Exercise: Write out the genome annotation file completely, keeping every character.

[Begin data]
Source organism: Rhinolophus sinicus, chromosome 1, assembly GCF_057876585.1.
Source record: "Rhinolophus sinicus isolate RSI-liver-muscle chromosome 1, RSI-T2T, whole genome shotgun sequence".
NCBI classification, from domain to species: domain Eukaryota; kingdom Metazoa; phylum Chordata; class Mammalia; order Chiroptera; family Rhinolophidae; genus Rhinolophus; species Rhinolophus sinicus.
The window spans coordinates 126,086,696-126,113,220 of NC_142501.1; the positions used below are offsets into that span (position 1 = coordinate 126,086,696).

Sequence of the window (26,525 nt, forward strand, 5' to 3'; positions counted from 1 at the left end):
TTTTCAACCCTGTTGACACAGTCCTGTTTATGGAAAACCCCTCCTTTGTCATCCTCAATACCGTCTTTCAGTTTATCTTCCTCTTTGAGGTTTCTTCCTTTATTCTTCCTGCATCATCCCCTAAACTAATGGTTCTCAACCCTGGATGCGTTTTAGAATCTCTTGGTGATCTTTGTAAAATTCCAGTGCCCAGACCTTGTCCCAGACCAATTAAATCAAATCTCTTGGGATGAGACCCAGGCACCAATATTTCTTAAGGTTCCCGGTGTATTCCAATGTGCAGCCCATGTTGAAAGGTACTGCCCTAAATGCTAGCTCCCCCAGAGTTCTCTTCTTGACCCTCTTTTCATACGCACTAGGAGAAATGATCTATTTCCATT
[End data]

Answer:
Source organism: Rhinolophus sinicus, chromosome 1, assembly GCF_057876585.1.
Source record: "Rhinolophus sinicus isolate RSI-liver-muscle chromosome 1, RSI-T2T, whole genome shotgun sequence".
NCBI classification, from domain to species: domain Eukaryota; kingdom Metazoa; phylum Chordata; class Mammalia; order Chiroptera; family Rhinolophidae; genus Rhinolophus; species Rhinolophus sinicus.
The window spans coordinates 126,086,696-126,113,220 of NC_142501.1; the positions used below are offsets into that span (position 1 = coordinate 126,086,696).

Sequence of the window (26,525 nt, forward strand, 5' to 3'; positions counted from 1 at the left end):
TTTTCAACCCTGTTGACACAGTCCTGTTTATGGAAAACCCCTCCTTTGTCATCCTCAATACCGTCTTTCAGTTTATCTTCCTCTTTGAGGTTTCTTCCTTTATTCTTCCTGCATCATCCCCTAAACTAATGGTTCTCAACCCTGGATGCGTTTTAGAATCTCTTGGTGATCTTTGTAAAATTCCAGTGCCCAGACCTTGTCCCAGACCAATTAAATCAAATCTCTTGGGATGAGACCCAGGCACCAATATTTCTTAAGGTTCCCGGTGTATTCCAATGTGCAGCCCATGTTGAAAGGTACTGCCCTAAATGCTAGCTCCCCCAGAGTTCTCTTCTTGACCCTCTTTTCATACGCACTAGGAGAAATGATCTATTTCCATT